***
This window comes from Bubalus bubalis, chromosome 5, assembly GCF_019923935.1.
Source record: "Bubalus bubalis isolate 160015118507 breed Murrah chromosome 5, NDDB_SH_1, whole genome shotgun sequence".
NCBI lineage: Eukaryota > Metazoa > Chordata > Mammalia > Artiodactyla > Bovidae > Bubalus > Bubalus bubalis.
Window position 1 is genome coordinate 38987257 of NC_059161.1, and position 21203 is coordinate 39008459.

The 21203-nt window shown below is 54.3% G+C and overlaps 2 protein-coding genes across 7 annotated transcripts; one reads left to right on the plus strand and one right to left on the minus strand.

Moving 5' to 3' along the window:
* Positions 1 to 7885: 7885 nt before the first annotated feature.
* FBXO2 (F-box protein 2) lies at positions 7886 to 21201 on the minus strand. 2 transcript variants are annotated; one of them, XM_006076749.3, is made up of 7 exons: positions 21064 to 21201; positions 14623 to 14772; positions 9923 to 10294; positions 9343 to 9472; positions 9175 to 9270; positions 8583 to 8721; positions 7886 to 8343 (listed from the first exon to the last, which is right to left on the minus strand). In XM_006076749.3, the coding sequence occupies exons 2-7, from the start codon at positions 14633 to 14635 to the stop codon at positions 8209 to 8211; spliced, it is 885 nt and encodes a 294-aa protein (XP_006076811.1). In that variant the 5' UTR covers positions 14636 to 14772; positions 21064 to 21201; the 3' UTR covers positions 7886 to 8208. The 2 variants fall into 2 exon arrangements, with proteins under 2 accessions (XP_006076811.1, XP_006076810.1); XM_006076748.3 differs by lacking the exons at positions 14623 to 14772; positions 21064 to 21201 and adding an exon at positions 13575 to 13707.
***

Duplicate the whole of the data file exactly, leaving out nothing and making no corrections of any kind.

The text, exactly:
This window comes from Bubalus bubalis, chromosome 5, assembly GCF_019923935.1.
Source record: "Bubalus bubalis isolate 160015118507 breed Murrah chromosome 5, NDDB_SH_1, whole genome shotgun sequence".
NCBI lineage: Eukaryota > Metazoa > Chordata > Mammalia > Artiodactyla > Bovidae > Bubalus > Bubalus bubalis.
Window position 1 is genome coordinate 38987257 of NC_059161.1, and position 21203 is coordinate 39008459.

The 21203-nt window shown below is 54.3% G+C and overlaps 2 protein-coding genes across 7 annotated transcripts; one reads left to right on the plus strand and one right to left on the minus strand.

Moving 5' to 3' along the window:
* Positions 1 to 7885: 7885 nt before the first annotated feature.
* FBXO2 (F-box protein 2) lies at positions 7886 to 21201 on the minus strand. 2 transcript variants are annotated; one of them, XM_006076749.3, is made up of 7 exons: positions 21064 to 21201; positions 14623 to 14772; positions 9923 to 10294; positions 9343 to 9472; positions 9175 to 9270; positions 8583 to 8721; positions 7886 to 8343 (listed from the first exon to the last, which is right to left on the minus strand). In XM_006076749.3, the coding sequence occupies exons 2-7, from the start codon at positions 14633 to 14635 to the stop codon at positions 8209 to 8211; spliced, it is 885 nt and encodes a 294-aa protein (XP_006076811.1). In that variant the 5' UTR covers positions 14636 to 14772; positions 21064 to 21201; the 3' UTR covers positions 7886 to 8208. The 2 variants fall into 2 exon arrangements, with proteins under 2 accessions (XP_006076811.1, XP_006076810.1); XM_006076748.3 differs by lacking the exons at positions 14623 to 14772; positions 21064 to 21201 and adding an exon at positions 13575 to 13707.